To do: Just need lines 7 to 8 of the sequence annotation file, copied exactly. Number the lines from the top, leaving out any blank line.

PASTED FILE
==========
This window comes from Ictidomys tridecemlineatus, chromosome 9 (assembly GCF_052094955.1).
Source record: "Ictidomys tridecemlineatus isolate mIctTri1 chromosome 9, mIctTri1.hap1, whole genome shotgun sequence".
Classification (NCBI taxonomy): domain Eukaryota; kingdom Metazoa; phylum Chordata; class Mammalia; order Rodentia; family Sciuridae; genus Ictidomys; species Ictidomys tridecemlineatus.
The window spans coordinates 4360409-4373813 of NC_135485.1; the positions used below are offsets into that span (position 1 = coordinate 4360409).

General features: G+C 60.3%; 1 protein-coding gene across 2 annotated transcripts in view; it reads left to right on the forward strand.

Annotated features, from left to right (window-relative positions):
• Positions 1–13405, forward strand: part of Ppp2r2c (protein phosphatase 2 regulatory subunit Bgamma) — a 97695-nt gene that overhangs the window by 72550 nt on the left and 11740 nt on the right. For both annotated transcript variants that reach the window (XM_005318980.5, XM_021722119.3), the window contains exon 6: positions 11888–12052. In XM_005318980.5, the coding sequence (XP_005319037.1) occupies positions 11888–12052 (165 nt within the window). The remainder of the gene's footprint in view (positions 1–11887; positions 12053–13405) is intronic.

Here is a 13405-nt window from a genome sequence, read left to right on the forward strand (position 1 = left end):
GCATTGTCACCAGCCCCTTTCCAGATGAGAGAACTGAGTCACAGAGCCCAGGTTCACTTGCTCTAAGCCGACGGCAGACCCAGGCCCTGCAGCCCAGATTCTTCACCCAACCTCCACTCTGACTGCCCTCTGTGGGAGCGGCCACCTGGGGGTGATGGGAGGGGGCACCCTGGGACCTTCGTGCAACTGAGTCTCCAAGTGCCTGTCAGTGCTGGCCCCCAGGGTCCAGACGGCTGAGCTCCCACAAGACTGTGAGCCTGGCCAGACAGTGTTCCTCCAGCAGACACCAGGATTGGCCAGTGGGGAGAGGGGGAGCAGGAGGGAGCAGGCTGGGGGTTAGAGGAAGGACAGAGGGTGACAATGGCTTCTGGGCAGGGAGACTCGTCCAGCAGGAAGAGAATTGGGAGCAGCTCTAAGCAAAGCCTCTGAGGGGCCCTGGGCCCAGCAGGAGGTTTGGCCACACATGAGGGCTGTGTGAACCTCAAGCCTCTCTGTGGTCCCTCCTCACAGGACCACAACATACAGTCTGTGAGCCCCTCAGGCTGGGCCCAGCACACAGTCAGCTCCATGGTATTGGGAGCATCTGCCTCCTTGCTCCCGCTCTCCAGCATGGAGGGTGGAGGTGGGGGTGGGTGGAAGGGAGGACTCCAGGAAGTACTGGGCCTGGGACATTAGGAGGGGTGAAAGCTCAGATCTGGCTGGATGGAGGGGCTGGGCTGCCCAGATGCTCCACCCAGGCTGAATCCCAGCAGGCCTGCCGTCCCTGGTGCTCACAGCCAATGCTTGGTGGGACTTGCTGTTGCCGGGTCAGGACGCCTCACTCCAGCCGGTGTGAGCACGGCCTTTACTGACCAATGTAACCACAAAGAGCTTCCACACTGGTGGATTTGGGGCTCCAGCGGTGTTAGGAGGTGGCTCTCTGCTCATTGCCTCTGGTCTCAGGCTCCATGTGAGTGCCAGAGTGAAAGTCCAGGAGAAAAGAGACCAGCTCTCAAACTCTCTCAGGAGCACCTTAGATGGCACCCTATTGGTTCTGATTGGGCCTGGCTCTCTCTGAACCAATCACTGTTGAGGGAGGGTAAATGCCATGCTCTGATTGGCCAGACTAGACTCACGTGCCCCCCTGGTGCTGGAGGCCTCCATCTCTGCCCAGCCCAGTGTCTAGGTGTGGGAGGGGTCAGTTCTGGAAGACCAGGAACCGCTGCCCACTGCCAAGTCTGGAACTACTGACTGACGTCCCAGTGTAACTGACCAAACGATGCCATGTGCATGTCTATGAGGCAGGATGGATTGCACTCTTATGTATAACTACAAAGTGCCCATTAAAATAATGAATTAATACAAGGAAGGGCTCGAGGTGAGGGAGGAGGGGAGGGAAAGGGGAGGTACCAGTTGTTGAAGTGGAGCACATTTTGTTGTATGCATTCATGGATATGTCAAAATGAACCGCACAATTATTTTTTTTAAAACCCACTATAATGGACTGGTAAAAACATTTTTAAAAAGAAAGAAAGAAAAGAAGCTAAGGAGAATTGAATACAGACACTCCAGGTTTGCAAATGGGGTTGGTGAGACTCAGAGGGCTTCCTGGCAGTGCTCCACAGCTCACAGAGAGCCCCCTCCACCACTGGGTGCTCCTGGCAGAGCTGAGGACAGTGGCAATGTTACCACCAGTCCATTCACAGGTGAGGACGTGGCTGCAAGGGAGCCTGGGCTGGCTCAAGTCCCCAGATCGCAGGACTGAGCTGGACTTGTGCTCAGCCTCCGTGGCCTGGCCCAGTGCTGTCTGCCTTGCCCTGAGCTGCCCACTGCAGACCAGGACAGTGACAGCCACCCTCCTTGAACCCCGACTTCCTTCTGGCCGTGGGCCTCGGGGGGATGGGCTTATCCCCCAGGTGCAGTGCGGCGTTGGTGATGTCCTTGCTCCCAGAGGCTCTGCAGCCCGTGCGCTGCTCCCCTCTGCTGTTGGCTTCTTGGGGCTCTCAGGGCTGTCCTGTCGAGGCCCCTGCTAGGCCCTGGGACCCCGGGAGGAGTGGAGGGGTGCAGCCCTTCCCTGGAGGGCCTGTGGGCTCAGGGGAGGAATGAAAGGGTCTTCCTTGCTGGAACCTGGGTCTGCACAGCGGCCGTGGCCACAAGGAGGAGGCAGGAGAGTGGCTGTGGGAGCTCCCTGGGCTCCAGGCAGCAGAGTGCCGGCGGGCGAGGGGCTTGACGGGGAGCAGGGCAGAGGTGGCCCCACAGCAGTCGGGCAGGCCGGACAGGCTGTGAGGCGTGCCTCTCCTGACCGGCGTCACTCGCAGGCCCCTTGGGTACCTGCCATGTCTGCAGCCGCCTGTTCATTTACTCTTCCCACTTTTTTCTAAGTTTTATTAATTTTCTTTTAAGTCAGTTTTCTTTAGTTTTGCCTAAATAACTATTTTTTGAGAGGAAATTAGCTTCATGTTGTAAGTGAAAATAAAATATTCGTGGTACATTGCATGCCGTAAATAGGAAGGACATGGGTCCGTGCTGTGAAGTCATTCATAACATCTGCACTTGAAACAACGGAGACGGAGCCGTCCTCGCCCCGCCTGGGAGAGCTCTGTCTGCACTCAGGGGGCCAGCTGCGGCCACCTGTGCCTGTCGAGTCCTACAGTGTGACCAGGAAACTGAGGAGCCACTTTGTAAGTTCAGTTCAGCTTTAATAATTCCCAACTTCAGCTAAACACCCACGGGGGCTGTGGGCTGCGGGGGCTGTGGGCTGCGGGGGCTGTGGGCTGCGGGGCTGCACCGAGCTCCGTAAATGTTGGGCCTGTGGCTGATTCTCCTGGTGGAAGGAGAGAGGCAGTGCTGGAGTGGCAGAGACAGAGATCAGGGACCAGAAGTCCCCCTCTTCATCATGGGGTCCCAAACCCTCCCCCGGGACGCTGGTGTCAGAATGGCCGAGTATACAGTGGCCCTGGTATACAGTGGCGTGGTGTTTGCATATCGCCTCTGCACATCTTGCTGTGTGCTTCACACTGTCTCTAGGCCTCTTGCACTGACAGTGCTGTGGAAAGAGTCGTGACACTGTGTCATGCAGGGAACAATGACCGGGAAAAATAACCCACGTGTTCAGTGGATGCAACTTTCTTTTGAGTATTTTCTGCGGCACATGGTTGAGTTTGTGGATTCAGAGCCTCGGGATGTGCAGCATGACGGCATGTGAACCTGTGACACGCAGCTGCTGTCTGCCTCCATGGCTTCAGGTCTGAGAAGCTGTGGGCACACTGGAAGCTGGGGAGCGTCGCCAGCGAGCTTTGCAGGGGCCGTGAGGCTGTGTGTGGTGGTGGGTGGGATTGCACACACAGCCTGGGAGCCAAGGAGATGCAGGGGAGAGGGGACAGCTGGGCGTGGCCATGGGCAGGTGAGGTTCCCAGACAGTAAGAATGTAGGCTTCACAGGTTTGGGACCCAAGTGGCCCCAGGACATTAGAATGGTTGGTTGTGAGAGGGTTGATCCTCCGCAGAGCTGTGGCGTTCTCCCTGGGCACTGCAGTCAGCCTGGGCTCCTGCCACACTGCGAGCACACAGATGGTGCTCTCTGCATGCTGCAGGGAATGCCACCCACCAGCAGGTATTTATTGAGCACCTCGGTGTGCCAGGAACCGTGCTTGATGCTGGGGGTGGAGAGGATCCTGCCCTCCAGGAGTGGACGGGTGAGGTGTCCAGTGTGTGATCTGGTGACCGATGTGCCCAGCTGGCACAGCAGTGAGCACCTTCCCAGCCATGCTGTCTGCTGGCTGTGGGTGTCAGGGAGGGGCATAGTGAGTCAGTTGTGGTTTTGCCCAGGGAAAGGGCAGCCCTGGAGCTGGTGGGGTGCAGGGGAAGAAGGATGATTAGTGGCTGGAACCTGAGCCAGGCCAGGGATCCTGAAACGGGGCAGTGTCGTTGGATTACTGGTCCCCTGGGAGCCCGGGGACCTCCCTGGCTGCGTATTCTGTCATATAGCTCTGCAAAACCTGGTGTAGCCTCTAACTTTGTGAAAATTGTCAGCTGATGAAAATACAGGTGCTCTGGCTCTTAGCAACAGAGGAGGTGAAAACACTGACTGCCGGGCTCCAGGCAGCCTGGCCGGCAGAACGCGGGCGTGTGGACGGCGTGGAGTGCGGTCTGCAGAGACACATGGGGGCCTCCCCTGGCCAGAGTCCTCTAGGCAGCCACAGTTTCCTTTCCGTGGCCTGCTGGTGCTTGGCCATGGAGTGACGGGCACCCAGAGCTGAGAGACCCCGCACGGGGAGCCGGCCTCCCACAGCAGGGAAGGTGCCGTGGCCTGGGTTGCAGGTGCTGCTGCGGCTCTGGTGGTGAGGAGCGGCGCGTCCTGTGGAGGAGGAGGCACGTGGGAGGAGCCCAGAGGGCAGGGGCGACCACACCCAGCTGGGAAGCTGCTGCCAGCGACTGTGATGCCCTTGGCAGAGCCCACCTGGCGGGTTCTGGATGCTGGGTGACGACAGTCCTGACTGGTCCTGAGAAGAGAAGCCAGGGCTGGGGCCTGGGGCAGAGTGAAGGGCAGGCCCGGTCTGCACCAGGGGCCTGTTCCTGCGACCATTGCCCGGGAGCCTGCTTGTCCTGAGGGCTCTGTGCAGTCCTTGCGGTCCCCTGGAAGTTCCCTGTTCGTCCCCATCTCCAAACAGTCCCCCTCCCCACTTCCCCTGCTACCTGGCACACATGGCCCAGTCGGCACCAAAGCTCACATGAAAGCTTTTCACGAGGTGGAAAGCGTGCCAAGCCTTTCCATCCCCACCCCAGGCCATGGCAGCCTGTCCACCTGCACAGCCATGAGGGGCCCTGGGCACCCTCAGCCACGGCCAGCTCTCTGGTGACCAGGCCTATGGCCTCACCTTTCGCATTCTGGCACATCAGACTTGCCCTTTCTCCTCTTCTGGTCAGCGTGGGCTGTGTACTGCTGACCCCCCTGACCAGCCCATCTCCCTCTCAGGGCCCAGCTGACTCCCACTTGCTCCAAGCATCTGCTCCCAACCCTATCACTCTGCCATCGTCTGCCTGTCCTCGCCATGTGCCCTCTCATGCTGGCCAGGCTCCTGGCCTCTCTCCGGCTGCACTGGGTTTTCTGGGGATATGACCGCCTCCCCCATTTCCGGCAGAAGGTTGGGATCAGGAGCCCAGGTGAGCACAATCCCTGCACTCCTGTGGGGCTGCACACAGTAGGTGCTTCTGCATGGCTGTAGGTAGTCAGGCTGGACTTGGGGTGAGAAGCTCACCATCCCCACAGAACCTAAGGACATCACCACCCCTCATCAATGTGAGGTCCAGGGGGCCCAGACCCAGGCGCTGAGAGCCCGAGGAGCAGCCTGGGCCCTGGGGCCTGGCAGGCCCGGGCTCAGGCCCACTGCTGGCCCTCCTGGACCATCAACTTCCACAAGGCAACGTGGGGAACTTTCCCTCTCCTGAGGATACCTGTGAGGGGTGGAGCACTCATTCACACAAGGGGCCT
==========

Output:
• Positions 1–13405, forward strand: part of Ppp2r2c (protein phosphatase 2 regulatory subunit Bgamma) — a 97695-nt gene that overhangs the window by 72550 nt on the left and 11740 nt on the right. For both annotated transcript variants that reach the window (XM_005318980.5, XM_021722119.3), the window contains exon 6: positions 11888–12052. In XM_005318980.5, the coding sequence (XP_005319037.1) occupies positions 11888–12052 (165 nt within the window). The remainder of the gene's footprint in view (positions 1–11887; positions 12053–13405) is intronic.

Here is a 13405-nt window from a genome sequence, read left to right on the forward strand (position 1 = left end):